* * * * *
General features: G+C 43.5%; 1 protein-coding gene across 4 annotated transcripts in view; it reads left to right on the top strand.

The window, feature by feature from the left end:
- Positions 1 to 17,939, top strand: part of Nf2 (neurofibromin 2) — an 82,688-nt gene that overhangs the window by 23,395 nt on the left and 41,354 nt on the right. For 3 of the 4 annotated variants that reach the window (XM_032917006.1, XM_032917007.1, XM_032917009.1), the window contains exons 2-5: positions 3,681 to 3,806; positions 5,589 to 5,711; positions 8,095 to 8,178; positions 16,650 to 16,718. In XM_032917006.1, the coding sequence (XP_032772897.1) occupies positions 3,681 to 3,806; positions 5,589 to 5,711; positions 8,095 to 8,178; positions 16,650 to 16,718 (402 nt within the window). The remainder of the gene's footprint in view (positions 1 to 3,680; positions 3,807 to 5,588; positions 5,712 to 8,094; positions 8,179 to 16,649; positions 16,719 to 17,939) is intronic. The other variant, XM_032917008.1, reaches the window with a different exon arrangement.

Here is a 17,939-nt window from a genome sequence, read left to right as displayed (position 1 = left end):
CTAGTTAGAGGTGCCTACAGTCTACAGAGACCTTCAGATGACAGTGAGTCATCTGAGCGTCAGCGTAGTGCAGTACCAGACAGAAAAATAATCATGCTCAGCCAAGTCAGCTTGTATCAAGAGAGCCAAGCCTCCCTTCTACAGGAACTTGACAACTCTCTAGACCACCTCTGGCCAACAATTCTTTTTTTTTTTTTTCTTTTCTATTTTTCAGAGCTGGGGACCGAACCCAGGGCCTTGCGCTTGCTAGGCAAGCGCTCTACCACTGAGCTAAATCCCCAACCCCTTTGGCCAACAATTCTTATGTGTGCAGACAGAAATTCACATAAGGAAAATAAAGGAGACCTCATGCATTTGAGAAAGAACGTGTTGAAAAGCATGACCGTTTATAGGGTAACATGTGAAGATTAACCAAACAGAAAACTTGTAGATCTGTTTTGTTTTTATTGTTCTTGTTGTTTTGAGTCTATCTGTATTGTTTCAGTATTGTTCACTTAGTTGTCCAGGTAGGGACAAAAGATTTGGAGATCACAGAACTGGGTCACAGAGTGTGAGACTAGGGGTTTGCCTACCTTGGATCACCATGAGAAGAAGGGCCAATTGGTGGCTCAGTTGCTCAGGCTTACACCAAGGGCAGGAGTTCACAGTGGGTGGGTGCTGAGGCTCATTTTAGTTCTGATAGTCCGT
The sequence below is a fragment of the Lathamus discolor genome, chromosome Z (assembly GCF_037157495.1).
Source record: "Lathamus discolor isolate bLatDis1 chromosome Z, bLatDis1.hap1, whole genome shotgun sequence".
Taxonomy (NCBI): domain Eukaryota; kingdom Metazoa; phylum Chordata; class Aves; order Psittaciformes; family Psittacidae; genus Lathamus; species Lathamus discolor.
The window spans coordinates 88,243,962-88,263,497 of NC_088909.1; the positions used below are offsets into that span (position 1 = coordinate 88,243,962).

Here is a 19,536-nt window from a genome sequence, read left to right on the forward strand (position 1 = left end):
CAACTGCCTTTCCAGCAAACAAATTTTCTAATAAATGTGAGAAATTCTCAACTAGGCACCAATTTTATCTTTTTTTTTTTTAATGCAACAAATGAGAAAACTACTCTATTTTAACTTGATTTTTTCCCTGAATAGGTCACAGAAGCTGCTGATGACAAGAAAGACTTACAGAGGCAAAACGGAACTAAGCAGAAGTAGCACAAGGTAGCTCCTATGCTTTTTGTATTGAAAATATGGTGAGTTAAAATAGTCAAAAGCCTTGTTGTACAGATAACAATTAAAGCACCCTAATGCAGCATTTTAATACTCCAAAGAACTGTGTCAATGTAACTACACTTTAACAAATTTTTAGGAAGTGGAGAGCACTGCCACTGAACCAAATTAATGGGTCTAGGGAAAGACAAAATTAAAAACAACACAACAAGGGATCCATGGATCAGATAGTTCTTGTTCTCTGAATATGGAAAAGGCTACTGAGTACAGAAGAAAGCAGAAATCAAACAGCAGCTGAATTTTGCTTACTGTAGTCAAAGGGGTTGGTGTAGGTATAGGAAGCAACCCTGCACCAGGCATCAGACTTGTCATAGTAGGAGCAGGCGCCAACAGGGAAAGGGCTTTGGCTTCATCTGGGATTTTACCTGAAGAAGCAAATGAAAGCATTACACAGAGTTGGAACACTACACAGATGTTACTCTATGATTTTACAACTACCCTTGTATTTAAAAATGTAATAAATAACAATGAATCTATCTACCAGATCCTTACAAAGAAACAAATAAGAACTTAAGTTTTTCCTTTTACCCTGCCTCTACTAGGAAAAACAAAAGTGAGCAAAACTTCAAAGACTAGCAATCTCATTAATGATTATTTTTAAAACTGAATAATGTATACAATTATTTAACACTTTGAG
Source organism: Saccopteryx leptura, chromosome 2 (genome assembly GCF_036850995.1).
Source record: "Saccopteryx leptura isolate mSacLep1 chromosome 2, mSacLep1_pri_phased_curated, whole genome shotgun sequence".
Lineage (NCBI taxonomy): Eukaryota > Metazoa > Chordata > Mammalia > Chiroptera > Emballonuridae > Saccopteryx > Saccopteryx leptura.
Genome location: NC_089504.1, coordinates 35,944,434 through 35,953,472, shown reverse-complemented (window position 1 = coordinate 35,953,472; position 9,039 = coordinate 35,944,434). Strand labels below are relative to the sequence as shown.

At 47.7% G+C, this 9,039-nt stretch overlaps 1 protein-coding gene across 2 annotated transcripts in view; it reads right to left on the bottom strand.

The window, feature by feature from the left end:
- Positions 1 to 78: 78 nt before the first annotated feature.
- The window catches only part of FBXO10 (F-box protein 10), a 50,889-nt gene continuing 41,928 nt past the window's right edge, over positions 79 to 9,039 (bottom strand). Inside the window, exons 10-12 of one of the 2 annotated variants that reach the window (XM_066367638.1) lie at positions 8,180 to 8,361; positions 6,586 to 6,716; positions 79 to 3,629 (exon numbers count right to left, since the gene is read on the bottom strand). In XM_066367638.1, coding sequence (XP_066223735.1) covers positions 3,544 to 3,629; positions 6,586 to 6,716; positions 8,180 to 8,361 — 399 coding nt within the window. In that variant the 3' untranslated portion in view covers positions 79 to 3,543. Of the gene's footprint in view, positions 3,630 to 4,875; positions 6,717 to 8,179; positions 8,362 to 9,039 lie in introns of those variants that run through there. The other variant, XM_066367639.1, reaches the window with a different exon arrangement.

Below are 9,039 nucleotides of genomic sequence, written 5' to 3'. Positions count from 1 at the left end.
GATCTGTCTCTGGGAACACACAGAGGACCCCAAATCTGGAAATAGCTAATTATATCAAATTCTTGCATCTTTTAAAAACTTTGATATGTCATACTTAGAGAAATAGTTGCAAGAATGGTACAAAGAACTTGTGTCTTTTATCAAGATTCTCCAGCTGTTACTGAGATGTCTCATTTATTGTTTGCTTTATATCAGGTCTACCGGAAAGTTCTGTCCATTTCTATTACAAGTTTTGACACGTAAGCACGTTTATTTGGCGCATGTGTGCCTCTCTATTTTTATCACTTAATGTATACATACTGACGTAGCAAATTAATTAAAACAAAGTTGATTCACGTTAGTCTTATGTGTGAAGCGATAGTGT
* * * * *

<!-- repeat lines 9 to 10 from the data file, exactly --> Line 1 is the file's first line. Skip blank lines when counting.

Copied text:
The window spans coordinates 88,243,962-88,263,497 of NC_088909.1; the positions used below are offsets into that span (position 1 = coordinate 88,243,962).

Here is a 19,536-nt window from a genome sequence, read left to right on the forward strand (position 1 = left end):